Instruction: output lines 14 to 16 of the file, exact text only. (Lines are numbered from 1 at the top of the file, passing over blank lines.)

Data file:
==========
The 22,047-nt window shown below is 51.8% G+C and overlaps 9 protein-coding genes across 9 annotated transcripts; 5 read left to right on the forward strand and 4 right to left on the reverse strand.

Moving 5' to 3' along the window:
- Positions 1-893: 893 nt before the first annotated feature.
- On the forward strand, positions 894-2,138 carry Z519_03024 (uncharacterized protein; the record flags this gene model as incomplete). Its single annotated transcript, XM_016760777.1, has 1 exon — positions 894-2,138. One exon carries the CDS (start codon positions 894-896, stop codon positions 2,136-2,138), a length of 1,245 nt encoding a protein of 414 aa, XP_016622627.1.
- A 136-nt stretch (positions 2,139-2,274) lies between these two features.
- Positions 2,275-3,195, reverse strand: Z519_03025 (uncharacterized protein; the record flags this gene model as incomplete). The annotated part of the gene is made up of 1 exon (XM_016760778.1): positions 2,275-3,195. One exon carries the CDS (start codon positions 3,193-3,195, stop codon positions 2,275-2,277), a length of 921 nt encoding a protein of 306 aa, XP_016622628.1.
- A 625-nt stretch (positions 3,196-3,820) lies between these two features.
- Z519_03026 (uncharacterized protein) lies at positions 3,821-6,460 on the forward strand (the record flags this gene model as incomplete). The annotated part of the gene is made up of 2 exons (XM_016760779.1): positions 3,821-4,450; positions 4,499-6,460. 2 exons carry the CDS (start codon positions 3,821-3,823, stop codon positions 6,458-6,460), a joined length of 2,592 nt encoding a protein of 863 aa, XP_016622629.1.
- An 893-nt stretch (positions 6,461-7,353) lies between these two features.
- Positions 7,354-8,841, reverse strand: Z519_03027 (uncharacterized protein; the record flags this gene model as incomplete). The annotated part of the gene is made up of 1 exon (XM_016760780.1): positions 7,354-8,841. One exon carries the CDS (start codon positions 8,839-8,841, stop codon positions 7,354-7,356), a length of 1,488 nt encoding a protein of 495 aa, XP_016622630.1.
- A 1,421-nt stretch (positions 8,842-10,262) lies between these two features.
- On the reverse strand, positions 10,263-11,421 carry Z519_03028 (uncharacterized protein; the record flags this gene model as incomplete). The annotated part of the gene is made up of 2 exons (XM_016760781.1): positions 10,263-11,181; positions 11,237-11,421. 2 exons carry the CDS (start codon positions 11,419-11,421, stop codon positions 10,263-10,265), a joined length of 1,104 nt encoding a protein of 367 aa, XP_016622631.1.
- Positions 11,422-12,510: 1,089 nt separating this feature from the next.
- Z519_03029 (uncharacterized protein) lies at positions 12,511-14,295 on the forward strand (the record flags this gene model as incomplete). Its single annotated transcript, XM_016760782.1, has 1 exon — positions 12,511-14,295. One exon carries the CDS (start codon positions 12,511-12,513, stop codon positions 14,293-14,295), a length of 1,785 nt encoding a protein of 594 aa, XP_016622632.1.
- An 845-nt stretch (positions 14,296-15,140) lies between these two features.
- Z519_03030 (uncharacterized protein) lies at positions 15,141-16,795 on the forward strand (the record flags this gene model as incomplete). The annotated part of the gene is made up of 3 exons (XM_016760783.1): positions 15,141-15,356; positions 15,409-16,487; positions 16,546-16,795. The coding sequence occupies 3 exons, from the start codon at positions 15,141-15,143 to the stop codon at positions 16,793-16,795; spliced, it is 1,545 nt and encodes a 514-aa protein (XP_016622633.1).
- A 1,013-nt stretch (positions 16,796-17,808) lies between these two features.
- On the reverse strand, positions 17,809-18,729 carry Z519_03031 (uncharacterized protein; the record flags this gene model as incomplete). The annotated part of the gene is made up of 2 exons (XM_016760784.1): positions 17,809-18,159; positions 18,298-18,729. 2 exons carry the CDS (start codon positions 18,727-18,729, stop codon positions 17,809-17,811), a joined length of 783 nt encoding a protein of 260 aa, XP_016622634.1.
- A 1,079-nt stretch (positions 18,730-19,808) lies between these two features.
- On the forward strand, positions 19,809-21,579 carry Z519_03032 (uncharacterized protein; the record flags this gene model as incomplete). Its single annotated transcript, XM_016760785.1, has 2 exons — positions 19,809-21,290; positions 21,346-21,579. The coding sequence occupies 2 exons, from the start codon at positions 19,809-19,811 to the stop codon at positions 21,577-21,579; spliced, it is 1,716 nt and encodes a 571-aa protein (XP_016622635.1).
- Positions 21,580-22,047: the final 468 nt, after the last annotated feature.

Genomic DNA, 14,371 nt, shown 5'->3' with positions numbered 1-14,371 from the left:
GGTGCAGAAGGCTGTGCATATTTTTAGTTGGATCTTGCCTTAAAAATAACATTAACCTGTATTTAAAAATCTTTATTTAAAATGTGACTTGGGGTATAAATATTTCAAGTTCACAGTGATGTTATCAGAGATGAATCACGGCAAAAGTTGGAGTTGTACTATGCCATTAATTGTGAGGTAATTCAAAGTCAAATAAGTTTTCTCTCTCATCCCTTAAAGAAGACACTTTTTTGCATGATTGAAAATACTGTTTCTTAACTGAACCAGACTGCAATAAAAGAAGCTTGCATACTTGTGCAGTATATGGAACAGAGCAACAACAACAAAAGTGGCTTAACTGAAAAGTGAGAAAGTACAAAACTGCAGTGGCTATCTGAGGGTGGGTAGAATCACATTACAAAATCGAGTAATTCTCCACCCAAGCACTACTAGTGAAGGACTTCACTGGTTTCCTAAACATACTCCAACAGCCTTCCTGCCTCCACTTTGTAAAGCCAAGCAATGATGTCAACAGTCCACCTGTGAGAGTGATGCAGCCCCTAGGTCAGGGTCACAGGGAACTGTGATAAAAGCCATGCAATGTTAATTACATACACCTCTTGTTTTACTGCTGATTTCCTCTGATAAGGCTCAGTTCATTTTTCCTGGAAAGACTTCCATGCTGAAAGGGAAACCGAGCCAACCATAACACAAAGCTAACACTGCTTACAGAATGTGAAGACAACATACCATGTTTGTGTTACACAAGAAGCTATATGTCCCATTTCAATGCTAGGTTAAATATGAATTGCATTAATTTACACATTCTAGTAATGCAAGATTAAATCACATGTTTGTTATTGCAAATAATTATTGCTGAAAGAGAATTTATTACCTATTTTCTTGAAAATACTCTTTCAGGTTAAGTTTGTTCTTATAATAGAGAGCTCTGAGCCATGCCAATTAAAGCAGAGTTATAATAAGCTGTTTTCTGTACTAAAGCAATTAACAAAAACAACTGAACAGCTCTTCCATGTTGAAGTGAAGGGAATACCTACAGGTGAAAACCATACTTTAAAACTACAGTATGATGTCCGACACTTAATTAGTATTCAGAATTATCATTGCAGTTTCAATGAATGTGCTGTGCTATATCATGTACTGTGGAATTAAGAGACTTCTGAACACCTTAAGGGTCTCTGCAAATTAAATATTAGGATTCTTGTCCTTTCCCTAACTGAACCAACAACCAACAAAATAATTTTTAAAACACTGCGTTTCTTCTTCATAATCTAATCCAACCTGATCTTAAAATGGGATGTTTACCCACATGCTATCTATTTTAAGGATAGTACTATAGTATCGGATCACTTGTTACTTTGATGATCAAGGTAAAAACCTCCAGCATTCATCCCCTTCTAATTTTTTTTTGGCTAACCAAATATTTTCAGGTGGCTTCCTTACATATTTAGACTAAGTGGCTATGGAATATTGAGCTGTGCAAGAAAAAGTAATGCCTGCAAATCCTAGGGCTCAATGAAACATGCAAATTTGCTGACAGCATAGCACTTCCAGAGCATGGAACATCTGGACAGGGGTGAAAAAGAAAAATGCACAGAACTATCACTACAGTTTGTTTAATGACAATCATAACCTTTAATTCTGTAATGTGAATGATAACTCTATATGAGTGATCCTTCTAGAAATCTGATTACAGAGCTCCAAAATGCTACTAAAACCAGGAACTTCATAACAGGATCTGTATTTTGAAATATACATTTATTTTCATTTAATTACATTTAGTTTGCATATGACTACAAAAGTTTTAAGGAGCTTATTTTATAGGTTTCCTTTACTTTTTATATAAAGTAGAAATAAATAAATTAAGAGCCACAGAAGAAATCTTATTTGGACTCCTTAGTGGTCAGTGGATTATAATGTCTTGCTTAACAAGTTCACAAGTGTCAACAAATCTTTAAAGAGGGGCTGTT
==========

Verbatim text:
- Z519_03029 (uncharacterized protein) lies at positions 12,511-14,295 on the forward strand (the record flags this gene model as incomplete). Its single annotated transcript, XM_016760782.1, has 1 exon — positions 12,511-14,295. One exon carries the CDS (start codon positions 12,511-12,513, stop codon positions 14,293-14,295), a length of 1,785 nt encoding a protein of 594 aa, XP_016622632.1.
- An 845-nt stretch (positions 14,296-15,140) lies between these two features.
- Z519_03030 (uncharacterized protein) lies at positions 15,141-16,795 on the forward strand (the record flags this gene model as incomplete). The annotated part of the gene is made up of 3 exons (XM_016760783.1): positions 15,141-15,356; positions 15,409-16,487; positions 16,546-16,795. The coding sequence occupies 3 exons, from the start codon at positions 15,141-15,143 to the stop codon at positions 16,793-16,795; spliced, it is 1,545 nt and encodes a 514-aa protein (XP_016622633.1).